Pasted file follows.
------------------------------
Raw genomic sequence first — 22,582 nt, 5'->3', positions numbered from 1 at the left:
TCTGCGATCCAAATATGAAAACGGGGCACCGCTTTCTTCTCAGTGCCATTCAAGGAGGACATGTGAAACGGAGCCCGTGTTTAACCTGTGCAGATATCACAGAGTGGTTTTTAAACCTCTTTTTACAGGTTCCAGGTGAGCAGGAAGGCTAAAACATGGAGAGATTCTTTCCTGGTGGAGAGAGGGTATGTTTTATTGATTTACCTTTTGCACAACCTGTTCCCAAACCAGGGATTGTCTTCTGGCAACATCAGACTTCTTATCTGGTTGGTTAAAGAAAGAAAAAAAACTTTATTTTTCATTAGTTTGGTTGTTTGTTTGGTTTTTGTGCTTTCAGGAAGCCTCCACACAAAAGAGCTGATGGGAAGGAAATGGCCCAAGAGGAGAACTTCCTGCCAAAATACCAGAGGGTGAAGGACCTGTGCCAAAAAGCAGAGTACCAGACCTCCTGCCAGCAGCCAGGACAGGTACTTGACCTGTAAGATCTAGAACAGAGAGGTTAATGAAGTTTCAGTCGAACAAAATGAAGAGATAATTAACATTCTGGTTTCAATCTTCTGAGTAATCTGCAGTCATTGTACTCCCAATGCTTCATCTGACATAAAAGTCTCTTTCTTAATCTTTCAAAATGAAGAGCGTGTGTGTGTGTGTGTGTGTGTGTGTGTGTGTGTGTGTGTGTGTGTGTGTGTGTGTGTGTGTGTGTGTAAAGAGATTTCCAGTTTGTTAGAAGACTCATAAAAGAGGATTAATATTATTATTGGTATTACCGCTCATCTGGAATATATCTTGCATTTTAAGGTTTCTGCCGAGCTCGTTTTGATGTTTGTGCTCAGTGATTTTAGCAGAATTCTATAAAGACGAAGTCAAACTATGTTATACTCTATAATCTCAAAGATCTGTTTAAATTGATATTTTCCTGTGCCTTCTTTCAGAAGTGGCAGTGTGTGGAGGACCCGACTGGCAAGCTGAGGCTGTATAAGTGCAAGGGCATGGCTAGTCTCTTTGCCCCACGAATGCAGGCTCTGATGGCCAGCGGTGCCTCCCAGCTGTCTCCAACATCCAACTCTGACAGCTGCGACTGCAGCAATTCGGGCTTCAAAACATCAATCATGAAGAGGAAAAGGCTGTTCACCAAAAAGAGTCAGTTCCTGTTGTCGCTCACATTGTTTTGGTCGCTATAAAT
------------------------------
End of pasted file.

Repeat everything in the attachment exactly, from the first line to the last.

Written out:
Raw genomic sequence first — 22,582 nt, 5'->3', positions numbered from 1 at the left:
TCTGCGATCCAAATATGAAAACGGGGCACCGCTTTCTTCTCAGTGCCATTCAAGGAGGACATGTGAAACGGAGCCCGTGTTTAACCTGTGCAGATATCACAGAGTGGTTTTTAAACCTCTTTTTACAGGTTCCAGGTGAGCAGGAAGGCTAAAACATGGAGAGATTCTTTCCTGGTGGAGAGAGGGTATGTTTTATTGATTTACCTTTTGCACAACCTGTTCCCAAACCAGGGATTGTCTTCTGGCAACATCAGACTTCTTATCTGGTTGGTTAAAGAAAGAAAAAAAACTTTATTTTTCATTAGTTTGGTTGTTTGTTTGGTTTTTGTGCTTTCAGGAAGCCTCCACACAAAAGAGCTGATGGGAAGGAAATGGCCCAAGAGGAGAACTTCCTGCCAAAATACCAGAGGGTGAAGGACCTGTGCCAAAAAGCAGAGTACCAGACCTCCTGCCAGCAGCCAGGACAGGTACTTGACCTGTAAGATCTAGAACAGAGAGGTTAATGAAGTTTCAGTCGAACAAAATGAAGAGATAATTAACATTCTGGTTTCAATCTTCTGAGTAATCTGCAGTCATTGTACTCCCAATGCTTCATCTGACATAAAAGTCTCTTTCTTAATCTTTCAAAATGAAGAGCGTGTGTGTGTGTGTGTGTGTGTGTGTGTGTGTGTGTGTGTGTGTGTGTGTGTGTGTGTGTGTGTGTGTAAAGAGATTTCCAGTTTGTTAGAAGACTCATAAAAGAGGATTAATATTATTATTGGTATTACCGCTCATCTGGAATATATCTTGCATTTTAAGGTTTCTGCCGAGCTCGTTTTGATGTTTGTGCTCAGTGATTTTAGCAGAATTCTATAAAGACGAAGTCAAACTATGTTATACTCTATAATCTCAAAGATCTGTTTAAATTGATATTTTCCTGTGCCTTCTTTCAGAAGTGGCAGTGTGTGGAGGACCCGACTGGCAAGCTGAGGCTGTATAAGTGCAAGGGCATGGCTAGTCTCTTTGCCCCACGAATGCAGGCTCTGATGGCCAGCGGTGCCTCCCAGCTGTCTCCAACATCCAACTCTGACAGCTGCGACTGCAGCAATTCGGGCTTCAAAACATCAATCATGAAGAGGAAAAGGCTGTTCACCAAAAAGAGTCAGTTCCTGTTGTCGCTCACATTGTTTTGGTCGCTATAAAT